On Tue, Apr 25, 2017 at 4:31 PM, Erik email@example.com wrote:
On 25/04/17 22:15, Brice PARENT wrote:
it may be easier to get something like this (I think, as there is no new operator involved) :
No new operator, but still a syntax change, so that doesn't help from that POV.
def __init__(self, *args, **kwargs): self.* = *args self.** = **kwargs
What is "self.* = *args" supposed to do? For each positional argument, what name in the object is it bound to?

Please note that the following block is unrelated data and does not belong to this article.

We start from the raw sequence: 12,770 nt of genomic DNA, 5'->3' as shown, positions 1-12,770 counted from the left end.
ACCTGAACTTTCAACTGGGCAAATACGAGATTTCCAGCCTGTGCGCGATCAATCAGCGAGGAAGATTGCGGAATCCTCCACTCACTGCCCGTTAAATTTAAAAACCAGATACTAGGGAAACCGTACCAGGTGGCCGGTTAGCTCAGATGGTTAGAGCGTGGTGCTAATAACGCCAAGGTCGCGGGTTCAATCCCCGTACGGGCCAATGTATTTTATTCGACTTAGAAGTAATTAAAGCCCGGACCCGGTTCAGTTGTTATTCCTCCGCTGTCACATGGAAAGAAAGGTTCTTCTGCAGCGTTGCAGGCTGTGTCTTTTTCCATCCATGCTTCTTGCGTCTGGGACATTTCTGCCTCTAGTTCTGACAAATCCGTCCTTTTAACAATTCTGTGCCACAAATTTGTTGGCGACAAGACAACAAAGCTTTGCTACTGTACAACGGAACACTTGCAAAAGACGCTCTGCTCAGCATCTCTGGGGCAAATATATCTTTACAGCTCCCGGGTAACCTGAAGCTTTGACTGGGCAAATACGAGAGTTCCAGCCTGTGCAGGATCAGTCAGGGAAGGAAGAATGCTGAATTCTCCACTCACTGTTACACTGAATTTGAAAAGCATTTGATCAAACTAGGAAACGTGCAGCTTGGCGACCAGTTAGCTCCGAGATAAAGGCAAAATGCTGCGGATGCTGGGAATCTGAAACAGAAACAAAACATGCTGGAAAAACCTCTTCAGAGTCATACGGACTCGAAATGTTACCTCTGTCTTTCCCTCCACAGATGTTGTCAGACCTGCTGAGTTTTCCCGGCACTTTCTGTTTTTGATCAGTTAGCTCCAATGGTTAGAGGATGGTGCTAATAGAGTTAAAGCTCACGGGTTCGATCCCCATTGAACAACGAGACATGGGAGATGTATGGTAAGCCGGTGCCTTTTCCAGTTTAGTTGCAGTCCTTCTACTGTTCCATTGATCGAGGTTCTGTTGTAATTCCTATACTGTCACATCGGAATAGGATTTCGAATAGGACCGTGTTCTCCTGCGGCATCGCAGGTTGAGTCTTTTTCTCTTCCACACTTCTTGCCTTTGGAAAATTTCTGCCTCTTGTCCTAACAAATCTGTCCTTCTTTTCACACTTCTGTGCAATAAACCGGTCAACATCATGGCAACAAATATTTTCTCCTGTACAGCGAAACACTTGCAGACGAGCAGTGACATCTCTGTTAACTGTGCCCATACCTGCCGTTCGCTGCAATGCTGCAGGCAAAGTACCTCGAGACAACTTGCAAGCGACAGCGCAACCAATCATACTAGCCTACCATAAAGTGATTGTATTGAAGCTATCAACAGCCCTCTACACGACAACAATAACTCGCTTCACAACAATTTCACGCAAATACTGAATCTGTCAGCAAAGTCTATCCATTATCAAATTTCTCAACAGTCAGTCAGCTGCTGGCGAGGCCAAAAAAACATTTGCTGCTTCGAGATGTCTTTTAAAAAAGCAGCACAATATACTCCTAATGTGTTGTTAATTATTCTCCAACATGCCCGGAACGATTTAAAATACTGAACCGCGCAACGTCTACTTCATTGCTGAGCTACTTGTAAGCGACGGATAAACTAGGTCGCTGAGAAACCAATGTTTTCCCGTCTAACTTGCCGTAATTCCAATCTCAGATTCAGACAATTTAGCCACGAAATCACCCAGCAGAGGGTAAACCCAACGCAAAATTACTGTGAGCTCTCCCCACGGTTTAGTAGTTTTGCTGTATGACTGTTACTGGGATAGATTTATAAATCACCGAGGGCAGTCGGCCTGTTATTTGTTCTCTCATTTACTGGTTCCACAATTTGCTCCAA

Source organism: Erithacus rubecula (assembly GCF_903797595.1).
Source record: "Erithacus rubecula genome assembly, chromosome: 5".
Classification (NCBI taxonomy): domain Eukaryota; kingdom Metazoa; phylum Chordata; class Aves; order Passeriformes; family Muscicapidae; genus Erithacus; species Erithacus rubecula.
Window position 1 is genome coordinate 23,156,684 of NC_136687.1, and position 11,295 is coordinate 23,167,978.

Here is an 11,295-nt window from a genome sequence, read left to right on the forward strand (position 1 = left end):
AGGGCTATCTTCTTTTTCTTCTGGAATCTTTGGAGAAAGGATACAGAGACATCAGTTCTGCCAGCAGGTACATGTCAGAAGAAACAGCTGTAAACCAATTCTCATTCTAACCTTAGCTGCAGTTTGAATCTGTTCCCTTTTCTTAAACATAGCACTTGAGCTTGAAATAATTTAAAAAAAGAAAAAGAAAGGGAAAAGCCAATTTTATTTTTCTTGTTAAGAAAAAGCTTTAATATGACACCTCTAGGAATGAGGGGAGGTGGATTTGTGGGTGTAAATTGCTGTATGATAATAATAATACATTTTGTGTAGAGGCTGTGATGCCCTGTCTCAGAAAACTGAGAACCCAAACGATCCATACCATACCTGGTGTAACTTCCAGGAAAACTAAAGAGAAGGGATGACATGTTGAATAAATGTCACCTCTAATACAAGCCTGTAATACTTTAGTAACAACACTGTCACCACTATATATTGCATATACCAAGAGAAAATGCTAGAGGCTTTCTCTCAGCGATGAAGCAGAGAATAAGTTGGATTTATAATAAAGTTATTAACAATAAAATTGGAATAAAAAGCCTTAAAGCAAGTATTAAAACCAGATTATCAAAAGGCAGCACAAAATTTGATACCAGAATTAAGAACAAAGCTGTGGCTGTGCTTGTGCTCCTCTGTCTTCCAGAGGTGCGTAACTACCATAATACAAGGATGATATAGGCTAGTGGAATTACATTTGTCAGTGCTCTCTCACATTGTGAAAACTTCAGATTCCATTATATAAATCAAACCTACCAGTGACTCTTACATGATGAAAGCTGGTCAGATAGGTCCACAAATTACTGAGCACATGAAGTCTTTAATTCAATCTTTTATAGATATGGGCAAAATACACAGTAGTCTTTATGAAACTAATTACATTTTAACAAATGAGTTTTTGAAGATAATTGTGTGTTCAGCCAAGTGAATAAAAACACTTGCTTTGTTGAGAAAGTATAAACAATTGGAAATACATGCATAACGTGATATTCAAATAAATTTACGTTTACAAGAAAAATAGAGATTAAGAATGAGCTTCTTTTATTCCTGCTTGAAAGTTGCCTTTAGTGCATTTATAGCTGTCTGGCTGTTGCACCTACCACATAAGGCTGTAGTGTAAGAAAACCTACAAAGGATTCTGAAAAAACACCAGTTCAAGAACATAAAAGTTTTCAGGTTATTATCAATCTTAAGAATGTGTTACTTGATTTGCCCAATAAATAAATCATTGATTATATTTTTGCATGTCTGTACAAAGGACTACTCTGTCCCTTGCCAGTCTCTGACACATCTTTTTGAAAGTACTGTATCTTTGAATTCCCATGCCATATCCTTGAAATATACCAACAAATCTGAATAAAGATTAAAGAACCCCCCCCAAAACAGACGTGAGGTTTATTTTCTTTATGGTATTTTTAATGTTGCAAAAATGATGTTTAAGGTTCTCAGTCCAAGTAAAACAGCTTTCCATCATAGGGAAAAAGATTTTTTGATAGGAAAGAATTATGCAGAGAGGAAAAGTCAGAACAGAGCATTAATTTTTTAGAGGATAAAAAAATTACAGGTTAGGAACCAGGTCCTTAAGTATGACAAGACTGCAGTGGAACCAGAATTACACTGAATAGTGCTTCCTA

For what it's worth, that's what I don't really like about the initially proposed syntax too ...
self .= foo, bar, baz
works OK, but:
tup = foo, bar, baz self .= tup
doesn't work. Admittedly, that could be part of the definition of this feature, but it feels really unexpected to all of a sudden give my tuple a temporary name and have the code behave in a dramatically different fashion.
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